Ok, so back to my Ohio trip! I went to Ohio with 5 metal detectors and had 2 more shipped to me to try out in those fields I love so much! So not only did I have 6 of the latest and greatest detectors on the market I was fortunate enough to meet up with a few other people who use top notch detectors and see how my Tesoro stacked up against all these different, newer metal detectors.
I guess before I go on I should tell you though I didn’t take my Outlaw that came with 3 coils and 3 shafts for roughly $550 dollars new, I brought Tesoro’s last detector they came out with, the Mojave that could be purchased for around $220 dollars.
So why do Tesoro metal detectors work so good for relic hunting those field sites in Ohio? I’m no engineer so what you’re getting from me is a guess! I think there is something to be said about the simplicity of Analog metal detectors and I believe they handle the iron so much better than digital metal detectors. I suspect that a digital metal detector is trying to determine to many things and often gets confused by all the iron. Yeah that doesn’t sound very technical now does it?!
Let me give you an example. I took my 10-year-old nephew out detecting a field site. It was his first time ever metal detecting so of course I gave him the lightweight, easy to use Tesoro to use. After a few minutes of showing him he wanted to listen for a clear, repeatable signal he was off and running AND digging good targets! So, there I am with my $800-dollar, top of the line, debatably the best metal detector on the market right now, struggling with a target. I’m getting a high tone mixed in with a low (iron) tone. I’m getting iron more than a higher tone and as soon as I’m ready to walk away, thinking it’s just iron, my nephew walks up behind me to ask me a question “hey let me see your detector real quick” as I grab it out of his hand and swing it over the spot. A consistent, repeatable tone no matter which direction I’m swinging from. I grab a shovel full of dirt and retrieve a button that had bits of old nails in the hole with it.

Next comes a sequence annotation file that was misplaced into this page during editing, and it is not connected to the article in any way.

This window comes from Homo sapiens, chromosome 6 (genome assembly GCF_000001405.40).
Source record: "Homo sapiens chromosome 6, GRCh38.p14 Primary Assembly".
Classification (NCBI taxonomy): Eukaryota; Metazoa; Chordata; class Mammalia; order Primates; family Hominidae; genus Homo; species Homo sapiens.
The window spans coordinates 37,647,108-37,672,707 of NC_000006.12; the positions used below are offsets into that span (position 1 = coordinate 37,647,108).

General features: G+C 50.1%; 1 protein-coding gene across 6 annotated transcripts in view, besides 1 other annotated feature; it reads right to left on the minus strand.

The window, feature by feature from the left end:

To me it’s like digital metal detectors are busy arguing with themselves in all the iron. When the iron is that heavy its spending to much time trying to analyze each target and you get a lot of falsing if you try to run with any discrimination. Analog metal detectors, especially Tesoro’s do a great job at locking on to good targets even in the thickest of iron. I’ve compared many digital metal detectors to my Tesoro’s on targets in the fields in heavy iron. I have yet to find any digital detector that is as good.
I will say digital metal detectors have come a long way. They are getting much faster recovering from one target to another and getting better when in heavy iron but in my opinion, I’m still not seeing performance in the heavy iron that will match my Tesoro Metal Detectors.
It’s also very important to mention not all Analog style metal detectors are up to the task. Over the years I’ve tried several analog metal detectors from other manufacturers. Although I have come across some good ones I’ve also come across some that just wont get the job done in the iron.
Even the best digital metal detectors get tripped up at these highly infested iron sites. Of course, the Tesoro’s I’ve used will some as well but a fraction of what the digital metal detectors I’ve used will!
For most people in the hobby today, losing Tesoro was no big deal. Many new to the hobby and a whole bunch more who would have never thought to give a Tesoro a try could care less that they are gone but for me, they will be missed for many years to come!